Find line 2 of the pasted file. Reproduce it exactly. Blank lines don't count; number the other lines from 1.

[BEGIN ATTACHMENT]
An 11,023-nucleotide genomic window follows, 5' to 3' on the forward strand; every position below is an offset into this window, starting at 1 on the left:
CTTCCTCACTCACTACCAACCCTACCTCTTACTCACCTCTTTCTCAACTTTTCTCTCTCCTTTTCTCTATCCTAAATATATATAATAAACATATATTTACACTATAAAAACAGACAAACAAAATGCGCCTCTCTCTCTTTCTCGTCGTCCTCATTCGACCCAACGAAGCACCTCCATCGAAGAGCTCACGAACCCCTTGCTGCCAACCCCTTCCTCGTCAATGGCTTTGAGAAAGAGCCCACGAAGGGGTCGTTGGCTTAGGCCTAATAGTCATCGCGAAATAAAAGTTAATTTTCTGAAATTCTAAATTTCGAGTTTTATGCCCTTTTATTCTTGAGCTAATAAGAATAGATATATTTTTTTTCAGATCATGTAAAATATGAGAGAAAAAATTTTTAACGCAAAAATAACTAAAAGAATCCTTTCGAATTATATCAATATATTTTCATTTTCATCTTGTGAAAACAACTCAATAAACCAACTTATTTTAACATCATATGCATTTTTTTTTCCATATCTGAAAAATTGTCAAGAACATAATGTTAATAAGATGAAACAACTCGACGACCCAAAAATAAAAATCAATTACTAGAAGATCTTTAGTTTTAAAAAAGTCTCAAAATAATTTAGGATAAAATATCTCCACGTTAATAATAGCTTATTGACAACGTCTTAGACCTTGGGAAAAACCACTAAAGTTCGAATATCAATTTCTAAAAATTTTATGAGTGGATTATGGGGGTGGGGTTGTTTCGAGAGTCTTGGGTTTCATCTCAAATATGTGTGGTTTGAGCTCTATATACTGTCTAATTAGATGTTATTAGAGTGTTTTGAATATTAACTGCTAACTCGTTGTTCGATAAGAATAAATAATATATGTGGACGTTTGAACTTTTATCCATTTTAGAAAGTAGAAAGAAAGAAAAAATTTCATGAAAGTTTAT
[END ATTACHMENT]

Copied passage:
CTTCCTCACTCACTACCAACCCTACCTCTTACTCACCTCTTTCTCAACTTTTCTCTCTCCTTTTCTCTATCCTAAATATATATAATAAACATATATTTACACTATAAAAACAGACAAACAAAATGCGCCTCTCTCTCTTTCTCGTCGTCCTCATTCGACCCAACGAAGCACCTCCATCGAAGAGCTCACGAACCCCTTGCTGCCAACCCCTTCCTCGTCAATGGCTTTGAGAAAGAGCCCACGAAGGGGTCGTTGGCTTAGGCCTAATAGTCATCGCGAAATAAAAGTTAATTTTCTGAAATTCTAAATTTCGAGTTTTATGCCCTTTTATTCTTGAGCTAATAAGAATAGATATATTTTTTTTCAGATCATGTAAAATATGAGAGAAAAAATTTTTAACGCAAAAATAACTAAAAGAATCCTTTCGAATTATATCAATATATTTTCATTTTCATCTTGTGAAAACAACTCAATAAACCAACTTATTTTAACATCATATGCATTTTTTTTTCCATATCTGAAAAATTGTCAAGAACATAATGTTAATAAGATGAAACAACTCGACGACCCAAAAATAAAAATCAATTACTAGAAGATCTTTAGTTTTAAAAAAGTCTCAAAATAATTTAGGATAAAATATCTCCACGTTAATAATAGCTTATTGACAACGTCTTAGACCTTGGGAAAAACCACTAAAGTTCGAATATCAATTTCTAAAAATTTTATGAGTGGATTATGGGGGTGGGGTTGTTTCGAGAGTCTTGGGTTTCATCTCAAATATGTGTGGTTTGAGCTCTATATACTGTCTAATTAGATGTTATTAGAGTGTTTTGAATATTAACTGCTAACTCGTTGTTCGATAAGAATAAATAATATATGTGGACGTTTGAACTTTTATCCATTTTAGAAAGTAGAAAGAAAGAAAAAATTTCATGAAAGTTTAT